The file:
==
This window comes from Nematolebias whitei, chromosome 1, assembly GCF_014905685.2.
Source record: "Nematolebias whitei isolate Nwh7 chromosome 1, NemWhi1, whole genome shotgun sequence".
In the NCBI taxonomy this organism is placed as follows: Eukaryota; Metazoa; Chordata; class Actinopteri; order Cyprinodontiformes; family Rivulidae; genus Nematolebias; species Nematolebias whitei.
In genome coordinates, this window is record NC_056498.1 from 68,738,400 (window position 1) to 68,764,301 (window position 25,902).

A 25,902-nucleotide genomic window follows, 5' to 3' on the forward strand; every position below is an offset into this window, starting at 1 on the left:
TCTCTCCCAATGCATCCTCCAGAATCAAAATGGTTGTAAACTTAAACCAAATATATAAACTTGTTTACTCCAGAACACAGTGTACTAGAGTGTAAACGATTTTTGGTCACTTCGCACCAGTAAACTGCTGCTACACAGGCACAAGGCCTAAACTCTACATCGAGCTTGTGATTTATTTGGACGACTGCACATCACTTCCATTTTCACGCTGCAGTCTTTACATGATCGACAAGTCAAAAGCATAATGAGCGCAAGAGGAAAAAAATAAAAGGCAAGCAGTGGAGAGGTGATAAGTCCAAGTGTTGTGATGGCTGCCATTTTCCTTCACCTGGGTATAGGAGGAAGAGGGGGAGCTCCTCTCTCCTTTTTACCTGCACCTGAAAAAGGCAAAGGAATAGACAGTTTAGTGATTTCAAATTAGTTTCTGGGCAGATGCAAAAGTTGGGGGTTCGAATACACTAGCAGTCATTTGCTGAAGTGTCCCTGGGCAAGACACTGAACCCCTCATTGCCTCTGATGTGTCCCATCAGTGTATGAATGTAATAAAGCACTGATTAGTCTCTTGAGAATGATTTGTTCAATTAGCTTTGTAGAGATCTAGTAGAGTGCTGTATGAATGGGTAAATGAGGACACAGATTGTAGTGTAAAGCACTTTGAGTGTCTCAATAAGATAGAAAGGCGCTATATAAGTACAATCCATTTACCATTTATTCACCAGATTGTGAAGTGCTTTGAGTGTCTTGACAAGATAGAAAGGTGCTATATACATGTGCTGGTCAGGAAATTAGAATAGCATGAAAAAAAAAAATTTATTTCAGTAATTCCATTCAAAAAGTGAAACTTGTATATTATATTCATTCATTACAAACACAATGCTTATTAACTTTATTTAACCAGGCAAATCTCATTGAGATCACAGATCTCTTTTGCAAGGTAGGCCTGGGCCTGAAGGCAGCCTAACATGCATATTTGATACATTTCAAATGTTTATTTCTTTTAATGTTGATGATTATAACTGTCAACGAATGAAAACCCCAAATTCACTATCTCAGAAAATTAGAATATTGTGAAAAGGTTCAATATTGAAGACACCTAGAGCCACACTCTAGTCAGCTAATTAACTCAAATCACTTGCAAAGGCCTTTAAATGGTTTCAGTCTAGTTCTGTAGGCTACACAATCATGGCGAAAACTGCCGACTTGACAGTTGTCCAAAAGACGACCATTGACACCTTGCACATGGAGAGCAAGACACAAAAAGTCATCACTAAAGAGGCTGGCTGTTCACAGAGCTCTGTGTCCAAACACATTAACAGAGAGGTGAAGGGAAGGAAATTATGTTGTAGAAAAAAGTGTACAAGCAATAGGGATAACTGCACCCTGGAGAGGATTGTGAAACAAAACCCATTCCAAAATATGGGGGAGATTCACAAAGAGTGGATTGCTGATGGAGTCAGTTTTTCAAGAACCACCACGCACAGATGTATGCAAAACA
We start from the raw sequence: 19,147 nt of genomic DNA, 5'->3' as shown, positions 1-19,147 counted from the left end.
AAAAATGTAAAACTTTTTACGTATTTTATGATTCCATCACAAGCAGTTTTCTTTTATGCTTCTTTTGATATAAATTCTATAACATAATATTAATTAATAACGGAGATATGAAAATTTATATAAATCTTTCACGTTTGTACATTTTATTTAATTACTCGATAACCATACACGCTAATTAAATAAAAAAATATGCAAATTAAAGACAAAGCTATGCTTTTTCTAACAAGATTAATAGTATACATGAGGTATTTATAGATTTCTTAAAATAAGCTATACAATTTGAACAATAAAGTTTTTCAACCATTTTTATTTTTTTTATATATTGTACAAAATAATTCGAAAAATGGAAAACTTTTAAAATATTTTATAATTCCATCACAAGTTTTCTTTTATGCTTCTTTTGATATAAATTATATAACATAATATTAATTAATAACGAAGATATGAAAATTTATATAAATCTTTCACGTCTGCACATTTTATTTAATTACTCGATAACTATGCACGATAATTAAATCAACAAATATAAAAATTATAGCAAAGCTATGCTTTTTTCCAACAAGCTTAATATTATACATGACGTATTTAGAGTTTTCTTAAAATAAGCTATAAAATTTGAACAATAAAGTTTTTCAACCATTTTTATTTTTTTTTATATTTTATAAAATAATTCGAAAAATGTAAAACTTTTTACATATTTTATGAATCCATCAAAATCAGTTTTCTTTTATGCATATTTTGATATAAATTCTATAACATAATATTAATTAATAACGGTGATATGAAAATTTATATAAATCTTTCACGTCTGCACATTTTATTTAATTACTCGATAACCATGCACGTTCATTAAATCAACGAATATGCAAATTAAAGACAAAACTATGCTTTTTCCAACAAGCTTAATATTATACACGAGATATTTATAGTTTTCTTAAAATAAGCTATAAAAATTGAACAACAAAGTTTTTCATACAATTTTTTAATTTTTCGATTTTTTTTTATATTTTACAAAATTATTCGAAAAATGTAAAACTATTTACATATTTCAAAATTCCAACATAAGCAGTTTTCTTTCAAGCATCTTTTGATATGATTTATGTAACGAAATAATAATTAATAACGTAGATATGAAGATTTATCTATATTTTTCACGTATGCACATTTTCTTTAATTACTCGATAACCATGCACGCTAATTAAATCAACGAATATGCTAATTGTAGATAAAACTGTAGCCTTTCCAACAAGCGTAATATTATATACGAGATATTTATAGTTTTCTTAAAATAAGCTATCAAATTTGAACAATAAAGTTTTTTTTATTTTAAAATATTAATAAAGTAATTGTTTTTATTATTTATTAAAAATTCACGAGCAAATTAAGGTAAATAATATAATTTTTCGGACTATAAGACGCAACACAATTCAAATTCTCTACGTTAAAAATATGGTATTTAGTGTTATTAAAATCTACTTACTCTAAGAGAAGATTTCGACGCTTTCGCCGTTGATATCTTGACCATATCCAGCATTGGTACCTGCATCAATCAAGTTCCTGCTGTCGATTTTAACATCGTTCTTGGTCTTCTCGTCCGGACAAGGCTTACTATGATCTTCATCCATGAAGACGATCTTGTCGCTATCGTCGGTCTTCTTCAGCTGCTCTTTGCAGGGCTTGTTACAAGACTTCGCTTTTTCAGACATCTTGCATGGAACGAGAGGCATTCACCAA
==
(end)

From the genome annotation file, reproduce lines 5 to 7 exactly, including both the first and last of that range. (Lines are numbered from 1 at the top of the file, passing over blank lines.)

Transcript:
A 25,902-nucleotide genomic window follows, 5' to 3' on the forward strand; every position below is an offset into this window, starting at 1 on the left:
TCTCTCCCAATGCATCCTCCAGAATCAAAATGGTTGTAAACTTAAACCAAATATATAAACTTGTTTACTCCAGAACACAGTGTACTAGAGTGTAAACGATTTTTGGTCACTTCGCACCAGTAAACTGCTGCTACACAGGCACAAGGCCTAAACTCTACATCGAGCTTGTGATTTATTTGGACGACTGCACATCACTTCCATTTTCACGCTGCAGTCTTTACATGATCGACAAGTCAAAAGCATAATGAGCGCAAGAGGAAAAAAATAAAAGGCAAGCAGTGGAGAGGTGATAAGTCCAAGTGTTGTGATGGCTGCCATTTTCCTTCACCTGGGTATAGGAGGAAGAGGGGGAGCTCCTCTCTCCTTTTTACCTGCACCTGAAAAAGGCAAAGGAATAGACAGTTTAGTGATTTCAAATTAGTTTCTGGGCAGATGCAAAAGTTGGGGGTTCGAATACACTAGCAGTCATTTGCTGAAGTGTCCCTGGGCAAGACACTGAACCCCTCATTGCCTCTGATGTGTCCCATCAGTGTATGAATGTAATAAAGCACTGATTAGTCTCTTGAGAATGATTTGTTCAATTAGCTTTGTAGAGATCTAGTAGAGTGCTGTATGAATGGGTAAATGAGGACACAGATTGTAGTGTAAAGCACTTTGAGTGTCTCAATAAGATAGAAAGGCGCTATATAAGTACAATCCATTTACCATTTATTCACCAGATTGTGAAGTGCTTTGAGTGTCTTGACAAGATAGAAAGGTGCTATATACATGTGCTGGTCAGGAAATTAGAATAGCATGAAAAAAAAAAATTTATTTCAGTAATTCCATTCAAAAAGTGAAACTTGTATATTATATTCATTCATTACAAACACAATGCTTATTAACTTTATTTAACCAGGCAAATCTCATTGAGATCACAGATCTCTTTTGCAAGGTAGGCCTGGGCCTGAAGGCAGCCTAACATGCATATTTGATACATTTCAAATGTTTATTTCTTTTAATGTTGATGATTATAACTGTCAACGAATGAAAACCCCAAATTCACTATCTCAGAAAATTAGAATATTGTGAAAAGGTTCAATATTGAAGACACCTAGAGCCACACTCTAGTCAGCTAATTAACTCAAATCACTTGCAAAGGCCTTTAAATGGTTTCAGTCTAGTTCTGTAGGCTACACAATCATGGCGAAAACTGCCGACTTGACAGTTGTCCAAAAGACGACCATTGACACCTTGCACATGGAGAGCAAGACACAAAAAGTCATCACTAAAGAGGCTGGCTGTTCACAGAGCTCTGTGTCCAAACACATTAACAGAGAGGTGAAGGGAAGGAAATTATGTTGTAGAAAAAAGTGTACAAGCAATAGGGATAACTGCACCCTGGAGAGGATTGTGAAACAAAACCCATTCCAAAATATGGGGGAGATTCACAAAGAGTGGATTGCTGATGGAGTCAGTTTTTCAAGAACCACCACGCACAGATGTATGCAAAACA
We start from the raw sequence: 19,147 nt of genomic DNA, 5'->3' as shown, positions 1-19,147 counted from the left end.